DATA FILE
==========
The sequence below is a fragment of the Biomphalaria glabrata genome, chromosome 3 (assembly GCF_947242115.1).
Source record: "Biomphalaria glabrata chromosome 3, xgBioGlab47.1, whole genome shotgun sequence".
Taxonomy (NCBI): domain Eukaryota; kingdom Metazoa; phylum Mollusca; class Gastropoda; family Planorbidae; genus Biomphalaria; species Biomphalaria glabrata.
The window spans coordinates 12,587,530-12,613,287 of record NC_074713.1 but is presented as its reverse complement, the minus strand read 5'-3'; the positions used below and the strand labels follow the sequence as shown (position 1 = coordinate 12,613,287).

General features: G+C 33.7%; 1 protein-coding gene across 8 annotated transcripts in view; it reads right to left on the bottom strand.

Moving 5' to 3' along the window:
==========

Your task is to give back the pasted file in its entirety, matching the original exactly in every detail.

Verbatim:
The sequence below is a fragment of the Biomphalaria glabrata genome, chromosome 3 (assembly GCF_947242115.1).
Source record: "Biomphalaria glabrata chromosome 3, xgBioGlab47.1, whole genome shotgun sequence".
Taxonomy (NCBI): domain Eukaryota; kingdom Metazoa; phylum Mollusca; class Gastropoda; family Planorbidae; genus Biomphalaria; species Biomphalaria glabrata.
The window spans coordinates 12,587,530-12,613,287 of record NC_074713.1 but is presented as its reverse complement, the minus strand read 5'-3'; the positions used below and the strand labels follow the sequence as shown (position 1 = coordinate 12,613,287).

General features: G+C 33.7%; 1 protein-coding gene across 8 annotated transcripts in view; it reads right to left on the bottom strand.

Moving 5' to 3' along the window: